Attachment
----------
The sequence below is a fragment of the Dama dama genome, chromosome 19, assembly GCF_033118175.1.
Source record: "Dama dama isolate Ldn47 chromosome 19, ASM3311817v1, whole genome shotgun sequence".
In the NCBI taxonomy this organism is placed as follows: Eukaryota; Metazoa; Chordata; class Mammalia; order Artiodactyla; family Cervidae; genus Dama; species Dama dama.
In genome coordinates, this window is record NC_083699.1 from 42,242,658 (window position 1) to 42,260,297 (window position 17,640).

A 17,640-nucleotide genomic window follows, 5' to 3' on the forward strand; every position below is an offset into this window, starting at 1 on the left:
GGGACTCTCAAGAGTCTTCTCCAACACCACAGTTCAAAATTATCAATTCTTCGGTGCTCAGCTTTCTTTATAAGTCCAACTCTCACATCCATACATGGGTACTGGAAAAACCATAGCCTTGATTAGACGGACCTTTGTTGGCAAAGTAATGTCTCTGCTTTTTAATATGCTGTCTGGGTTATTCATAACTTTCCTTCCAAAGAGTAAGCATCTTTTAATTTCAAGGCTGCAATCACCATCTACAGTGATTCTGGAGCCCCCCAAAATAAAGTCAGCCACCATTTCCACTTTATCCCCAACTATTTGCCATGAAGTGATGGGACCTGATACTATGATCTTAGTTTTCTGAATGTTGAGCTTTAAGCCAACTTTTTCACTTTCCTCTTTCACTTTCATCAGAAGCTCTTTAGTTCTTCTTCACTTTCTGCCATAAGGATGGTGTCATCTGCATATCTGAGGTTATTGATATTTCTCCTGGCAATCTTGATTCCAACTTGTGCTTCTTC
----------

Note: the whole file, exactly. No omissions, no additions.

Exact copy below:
The sequence below is a fragment of the Dama dama genome, chromosome 19, assembly GCF_033118175.1.
Source record: "Dama dama isolate Ldn47 chromosome 19, ASM3311817v1, whole genome shotgun sequence".
In the NCBI taxonomy this organism is placed as follows: Eukaryota; Metazoa; Chordata; class Mammalia; order Artiodactyla; family Cervidae; genus Dama; species Dama dama.
In genome coordinates, this window is record NC_083699.1 from 42,242,658 (window position 1) to 42,260,297 (window position 17,640).

A 17,640-nucleotide genomic window follows, 5' to 3' on the forward strand; every position below is an offset into this window, starting at 1 on the left:
GGGACTCTCAAGAGTCTTCTCCAACACCACAGTTCAAAATTATCAATTCTTCGGTGCTCAGCTTTCTTTATAAGTCCAACTCTCACATCCATACATGGGTACTGGAAAAACCATAGCCTTGATTAGACGGACCTTTGTTGGCAAAGTAATGTCTCTGCTTTTTAATATGCTGTCTGGGTTATTCATAACTTTCCTTCCAAAGAGTAAGCATCTTTTAATTTCAAGGCTGCAATCACCATCTACAGTGATTCTGGAGCCCCCCAAAATAAAGTCAGCCACCATTTCCACTTTATCCCCAACTATTTGCCATGAAGTGATGGGACCTGATACTATGATCTTAGTTTTCTGAATGTTGAGCTTTAAGCCAACTTTTTCACTTTCCTCTTTCACTTTCATCAGAAGCTCTTTAGTTCTTCTTCACTTTCTGCCATAAGGATGGTGTCATCTGCATATCTGAGGTTATTGATATTTCTCCTGGCAATCTTGATTCCAACTTGTGCTTCTTC